Last Tuesday started like any other day. I was at work in Kansas City, and David and his dad were getting ready to plant oats and alfalfa. At lunch (around 11:30) I texted Dave about some college basketball recruiting or coaching speculation I had read. An hour later, I texted him again. I assumed he was driving the tractor and didn’t think much of his non-response. By 1:30 I was getting worried. Something wasn’t right. I usually text him over my lunch break, so he’s usually paying enough attention to respond.
Finally, I asked “is everything ok?” The response was a quick “call me when you can.” My stomach dropped, and a million scenarios raced through my mind while I immediately dialed. Farming is dangerous and sometimes unpredictable, and even when careful, things go wrong. Of all the terrible things that crossed my mind, this wasn’t one of them.
“The 4430 caught fire in the Morton building.”
A friend of ours recently lost an entire shed and it’s contents to a fire. The photo he had tweeted immediately came to mind. Much of our equipment is in that building (baler, chopper, combine, and grain truck).
We were lucky, though. David’s mom, Sandy, happened to drive by not too long after the fire started and saw the flames. She stopped and called the guys who were in the field down the road. First, they tried to pull the burning tractor out of the building, but it was in park and hooked to the planter, so their efforts were in vain. They broke a chain and the back window of the tractor they were pulling with.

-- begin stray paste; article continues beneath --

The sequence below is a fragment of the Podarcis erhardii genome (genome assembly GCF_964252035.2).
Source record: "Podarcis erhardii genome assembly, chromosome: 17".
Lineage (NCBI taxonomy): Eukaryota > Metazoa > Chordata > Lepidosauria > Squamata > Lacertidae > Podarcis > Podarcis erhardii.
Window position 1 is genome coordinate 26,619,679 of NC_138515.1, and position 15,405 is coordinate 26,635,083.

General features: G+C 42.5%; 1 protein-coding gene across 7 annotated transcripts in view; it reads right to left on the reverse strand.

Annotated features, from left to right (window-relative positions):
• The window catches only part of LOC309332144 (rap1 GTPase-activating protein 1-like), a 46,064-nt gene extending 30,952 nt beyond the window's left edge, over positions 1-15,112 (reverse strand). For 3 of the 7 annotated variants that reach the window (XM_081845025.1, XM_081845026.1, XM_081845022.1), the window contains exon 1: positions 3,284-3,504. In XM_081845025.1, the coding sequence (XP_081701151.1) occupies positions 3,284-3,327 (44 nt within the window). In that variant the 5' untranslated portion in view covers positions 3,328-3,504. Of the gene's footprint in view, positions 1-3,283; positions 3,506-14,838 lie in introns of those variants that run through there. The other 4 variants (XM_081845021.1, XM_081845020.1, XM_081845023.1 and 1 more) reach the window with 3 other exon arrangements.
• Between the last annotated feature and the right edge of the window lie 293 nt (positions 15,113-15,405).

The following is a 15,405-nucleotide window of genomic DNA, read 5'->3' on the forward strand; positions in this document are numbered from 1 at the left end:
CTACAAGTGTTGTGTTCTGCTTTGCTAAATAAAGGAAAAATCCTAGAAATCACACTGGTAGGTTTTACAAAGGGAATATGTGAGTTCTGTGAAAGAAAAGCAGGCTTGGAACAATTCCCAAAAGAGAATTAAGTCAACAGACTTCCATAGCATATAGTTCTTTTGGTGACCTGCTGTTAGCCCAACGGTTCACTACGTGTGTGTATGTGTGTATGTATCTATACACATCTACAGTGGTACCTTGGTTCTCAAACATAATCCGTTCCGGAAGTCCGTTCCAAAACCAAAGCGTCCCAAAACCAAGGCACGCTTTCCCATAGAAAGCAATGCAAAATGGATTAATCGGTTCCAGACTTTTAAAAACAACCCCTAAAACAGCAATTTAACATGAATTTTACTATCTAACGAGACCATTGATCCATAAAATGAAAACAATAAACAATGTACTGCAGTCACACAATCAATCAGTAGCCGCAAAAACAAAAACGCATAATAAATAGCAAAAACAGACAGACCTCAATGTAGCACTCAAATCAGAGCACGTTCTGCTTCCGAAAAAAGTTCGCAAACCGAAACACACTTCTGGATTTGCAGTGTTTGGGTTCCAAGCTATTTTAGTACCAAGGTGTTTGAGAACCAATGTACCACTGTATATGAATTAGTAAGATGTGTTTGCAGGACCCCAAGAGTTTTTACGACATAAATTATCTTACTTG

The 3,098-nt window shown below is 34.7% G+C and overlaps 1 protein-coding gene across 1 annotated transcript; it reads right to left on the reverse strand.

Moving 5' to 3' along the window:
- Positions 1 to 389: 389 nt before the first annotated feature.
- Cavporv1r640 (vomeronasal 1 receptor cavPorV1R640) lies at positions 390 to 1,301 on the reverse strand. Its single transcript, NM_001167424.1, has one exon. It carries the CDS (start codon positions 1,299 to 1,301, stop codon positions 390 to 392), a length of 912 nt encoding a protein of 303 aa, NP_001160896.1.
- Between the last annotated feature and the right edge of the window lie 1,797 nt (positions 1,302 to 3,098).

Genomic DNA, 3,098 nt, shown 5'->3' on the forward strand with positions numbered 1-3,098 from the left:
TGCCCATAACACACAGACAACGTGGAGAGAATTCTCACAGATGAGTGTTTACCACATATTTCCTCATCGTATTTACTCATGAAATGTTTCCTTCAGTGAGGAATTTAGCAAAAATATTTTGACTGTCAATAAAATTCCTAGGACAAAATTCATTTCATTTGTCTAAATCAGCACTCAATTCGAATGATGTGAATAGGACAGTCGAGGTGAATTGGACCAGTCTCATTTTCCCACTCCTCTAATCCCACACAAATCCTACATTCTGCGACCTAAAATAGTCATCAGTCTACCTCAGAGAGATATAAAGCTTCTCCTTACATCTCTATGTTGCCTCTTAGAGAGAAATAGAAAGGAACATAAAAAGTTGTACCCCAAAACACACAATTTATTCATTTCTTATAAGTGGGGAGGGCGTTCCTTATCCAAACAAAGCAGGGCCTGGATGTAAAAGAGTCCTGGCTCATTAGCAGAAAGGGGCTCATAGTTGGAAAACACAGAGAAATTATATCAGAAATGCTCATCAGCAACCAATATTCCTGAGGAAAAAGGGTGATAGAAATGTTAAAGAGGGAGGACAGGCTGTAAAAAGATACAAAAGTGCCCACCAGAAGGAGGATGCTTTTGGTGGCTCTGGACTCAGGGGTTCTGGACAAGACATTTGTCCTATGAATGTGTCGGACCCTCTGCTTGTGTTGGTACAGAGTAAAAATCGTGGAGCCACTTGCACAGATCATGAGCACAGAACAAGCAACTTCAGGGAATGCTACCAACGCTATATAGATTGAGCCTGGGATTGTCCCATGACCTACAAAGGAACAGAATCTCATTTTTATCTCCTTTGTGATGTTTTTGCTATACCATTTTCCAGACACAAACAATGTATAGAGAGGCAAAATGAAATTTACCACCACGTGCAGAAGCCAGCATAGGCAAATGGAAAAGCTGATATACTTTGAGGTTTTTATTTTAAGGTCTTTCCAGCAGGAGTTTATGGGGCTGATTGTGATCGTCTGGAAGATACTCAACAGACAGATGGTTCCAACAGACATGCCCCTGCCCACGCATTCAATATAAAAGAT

Two complete strangers who had seen the dark smoke stopped to help. After the majority of the cab had burnt up, David, his cousin Kevin, and the strangers were able to carry five gallon buckets of water and mostly extinguish the tractor. When the fire department arrived, they sprayed the tractor and the roof of the building to make sure everything was cooled off. After talking to the John Deere dealership, they figured out how to take the tractor out of park, unhooked it from the planter and pulled it out of the building in case it were to flare up again.
The tractor, which we had bought at an auction less than two weeks earlier, was a total loss. So were the planter monitor and wiring that were in it. The Morton building sustained significant damage, but that was all. The building is standing, and the rest of the equipment in the building is fine.
Farming accidents are as unpredictable as they are dangerous. The tractor and planter had been parked since Saturday; no amount of caution could have changed what happened. We’ll never know exactly how or why the cab caught fire. No doubt it was some kind of electrical short. Now, we count our blessings: no one was hurt, the damages were limited, and we have insurance. We’re thankful to the friends and neighbors who have offered advice and assistance, and to the two strangers who helped put out the flames.
Later that afternoon, David’s dad finished planting oats. Tomorrow David will order parts to repair the planter, so we can get our corn in the ground. Morton is coming later this week to assess the damage to the building and determine necessary repairs. Anything can happen on any given Tuesday on the farm. Regardless, we move forward with optimism about what next Tuesday has in store.